For more than two decades they came, with their bulldozers and blueprints, backhoes and big names, ready to transform the Midwestern landscape into some kind of golfer’s summertime paradise. We’ve seen courses by Nicklaus and Palmer. Weiskopf, Dye, and Fazio. Coore and Crenshaw. By both Jones (Rees) and Jones (Junior). They’ve all been here, and plenty others, during the “Golden Age” of golf course construction, when resorts and developers didn’t bat an eye at seven-figure fees or rising costs. That, of course, was then.
Since the slowdown in golf in the early 2000s, new course openings have been few and far between across the country, particularly in the Midwest. Nationally, existing courses have been closing and new construction has come to a standstill in recent years. According to the National Golf Foundation, 2015 saw just 17 new course openings nationwide, sharply contrasted with the 177 course closings. It doesn’t take a rocket scientist (or the NGF) to see the best building days in golf are likely behind us.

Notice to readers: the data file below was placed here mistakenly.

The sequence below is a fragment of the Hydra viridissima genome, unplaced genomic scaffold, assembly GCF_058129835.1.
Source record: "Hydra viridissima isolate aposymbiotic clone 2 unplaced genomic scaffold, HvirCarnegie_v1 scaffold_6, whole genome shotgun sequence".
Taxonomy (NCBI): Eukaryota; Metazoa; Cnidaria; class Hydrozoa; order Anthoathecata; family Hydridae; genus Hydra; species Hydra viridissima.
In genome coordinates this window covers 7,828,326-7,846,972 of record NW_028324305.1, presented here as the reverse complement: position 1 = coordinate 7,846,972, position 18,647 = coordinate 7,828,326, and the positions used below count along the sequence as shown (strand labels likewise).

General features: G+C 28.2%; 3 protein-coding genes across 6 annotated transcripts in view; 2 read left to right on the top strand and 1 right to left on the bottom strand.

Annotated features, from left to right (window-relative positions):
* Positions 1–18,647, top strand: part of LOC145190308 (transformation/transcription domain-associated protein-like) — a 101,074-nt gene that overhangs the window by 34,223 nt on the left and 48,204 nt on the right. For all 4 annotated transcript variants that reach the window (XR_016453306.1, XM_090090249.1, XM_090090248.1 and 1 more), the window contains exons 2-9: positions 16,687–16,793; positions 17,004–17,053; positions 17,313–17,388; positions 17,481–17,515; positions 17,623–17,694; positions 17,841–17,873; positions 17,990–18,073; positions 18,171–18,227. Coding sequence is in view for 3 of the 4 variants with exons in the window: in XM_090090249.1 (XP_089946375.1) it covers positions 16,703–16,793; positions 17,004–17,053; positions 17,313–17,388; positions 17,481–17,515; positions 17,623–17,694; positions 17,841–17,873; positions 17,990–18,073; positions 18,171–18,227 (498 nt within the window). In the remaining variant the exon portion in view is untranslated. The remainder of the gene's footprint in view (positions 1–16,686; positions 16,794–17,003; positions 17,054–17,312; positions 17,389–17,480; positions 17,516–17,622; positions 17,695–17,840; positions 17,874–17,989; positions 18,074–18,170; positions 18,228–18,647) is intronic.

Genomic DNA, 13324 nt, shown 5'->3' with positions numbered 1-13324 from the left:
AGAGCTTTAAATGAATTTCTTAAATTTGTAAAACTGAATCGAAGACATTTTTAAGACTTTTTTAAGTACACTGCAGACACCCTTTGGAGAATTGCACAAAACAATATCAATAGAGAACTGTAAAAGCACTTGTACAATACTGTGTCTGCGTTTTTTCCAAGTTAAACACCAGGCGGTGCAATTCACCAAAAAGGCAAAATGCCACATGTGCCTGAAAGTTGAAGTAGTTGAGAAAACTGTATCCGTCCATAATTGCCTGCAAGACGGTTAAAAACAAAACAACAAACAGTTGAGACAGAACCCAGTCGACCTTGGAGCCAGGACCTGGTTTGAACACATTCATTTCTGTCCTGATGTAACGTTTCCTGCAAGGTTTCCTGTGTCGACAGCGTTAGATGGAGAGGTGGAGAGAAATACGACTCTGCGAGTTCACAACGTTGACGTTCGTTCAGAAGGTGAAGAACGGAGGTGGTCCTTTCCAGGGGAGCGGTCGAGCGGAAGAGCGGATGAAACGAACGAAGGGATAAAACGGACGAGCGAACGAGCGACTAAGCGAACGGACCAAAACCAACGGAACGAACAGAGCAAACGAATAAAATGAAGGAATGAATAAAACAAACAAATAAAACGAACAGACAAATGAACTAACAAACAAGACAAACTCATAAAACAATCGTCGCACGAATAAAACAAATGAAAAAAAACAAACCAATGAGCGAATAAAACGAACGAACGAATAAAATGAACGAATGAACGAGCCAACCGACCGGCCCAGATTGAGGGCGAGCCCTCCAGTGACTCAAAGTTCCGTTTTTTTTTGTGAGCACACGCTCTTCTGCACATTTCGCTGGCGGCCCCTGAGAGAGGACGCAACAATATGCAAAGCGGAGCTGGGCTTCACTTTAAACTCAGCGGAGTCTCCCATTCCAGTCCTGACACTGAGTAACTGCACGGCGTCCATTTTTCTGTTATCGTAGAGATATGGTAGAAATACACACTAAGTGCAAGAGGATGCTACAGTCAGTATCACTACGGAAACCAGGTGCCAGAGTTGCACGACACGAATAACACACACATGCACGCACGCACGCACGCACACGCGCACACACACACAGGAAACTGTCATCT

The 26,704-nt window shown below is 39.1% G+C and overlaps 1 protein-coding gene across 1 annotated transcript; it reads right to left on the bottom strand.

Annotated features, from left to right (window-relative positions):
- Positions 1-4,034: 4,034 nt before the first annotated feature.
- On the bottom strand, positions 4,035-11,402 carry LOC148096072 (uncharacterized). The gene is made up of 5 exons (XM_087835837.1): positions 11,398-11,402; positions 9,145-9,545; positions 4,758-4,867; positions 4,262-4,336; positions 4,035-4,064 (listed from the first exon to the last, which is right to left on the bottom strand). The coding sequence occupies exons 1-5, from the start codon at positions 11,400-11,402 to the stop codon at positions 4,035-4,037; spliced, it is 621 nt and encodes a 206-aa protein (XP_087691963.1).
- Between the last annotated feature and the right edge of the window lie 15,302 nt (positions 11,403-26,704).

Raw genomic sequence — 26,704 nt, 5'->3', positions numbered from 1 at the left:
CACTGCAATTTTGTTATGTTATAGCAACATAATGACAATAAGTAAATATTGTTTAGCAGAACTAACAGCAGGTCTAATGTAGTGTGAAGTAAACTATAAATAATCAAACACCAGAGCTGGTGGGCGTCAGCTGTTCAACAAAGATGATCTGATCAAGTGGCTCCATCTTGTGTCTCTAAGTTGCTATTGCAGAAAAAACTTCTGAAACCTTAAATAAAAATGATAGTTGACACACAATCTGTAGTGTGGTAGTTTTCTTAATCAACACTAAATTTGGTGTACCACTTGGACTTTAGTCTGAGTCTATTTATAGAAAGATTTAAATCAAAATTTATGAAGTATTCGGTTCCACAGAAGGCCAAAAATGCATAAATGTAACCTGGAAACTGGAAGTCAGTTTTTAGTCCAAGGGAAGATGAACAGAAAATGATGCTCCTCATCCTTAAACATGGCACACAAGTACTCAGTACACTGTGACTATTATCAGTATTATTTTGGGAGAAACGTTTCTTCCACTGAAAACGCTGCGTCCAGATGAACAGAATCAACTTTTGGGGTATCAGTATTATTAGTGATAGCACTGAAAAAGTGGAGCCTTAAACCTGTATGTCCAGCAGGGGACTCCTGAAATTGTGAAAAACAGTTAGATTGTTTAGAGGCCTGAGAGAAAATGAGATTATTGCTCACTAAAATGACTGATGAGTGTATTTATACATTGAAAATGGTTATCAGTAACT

Just don’t tell that to Tom Doak.
Doak and his architecture company, Renaissance Golf Design, are opening two three fantastic new layouts in his home state of Michigan this year, creating a one-company building boom and bucking the recent trends in the golf business. Indeed, in an era where new courses are as rare as new ideas, Doak’s brought plenty of both home with him this year.
Renaissance Golf Design is busy putting the finishing touches on the stunning new Stoatin Brae, an 18-hole championship track destined to be the sixth course at Gull Lake View Golf Resort in Augusta, Michigan. And Doak himself has lent his name to an exceedingly clever course — or courses — in The Loop, maybe the world’s first truly “reversible” course at Forest Dunes Golf Resort in Roscommon.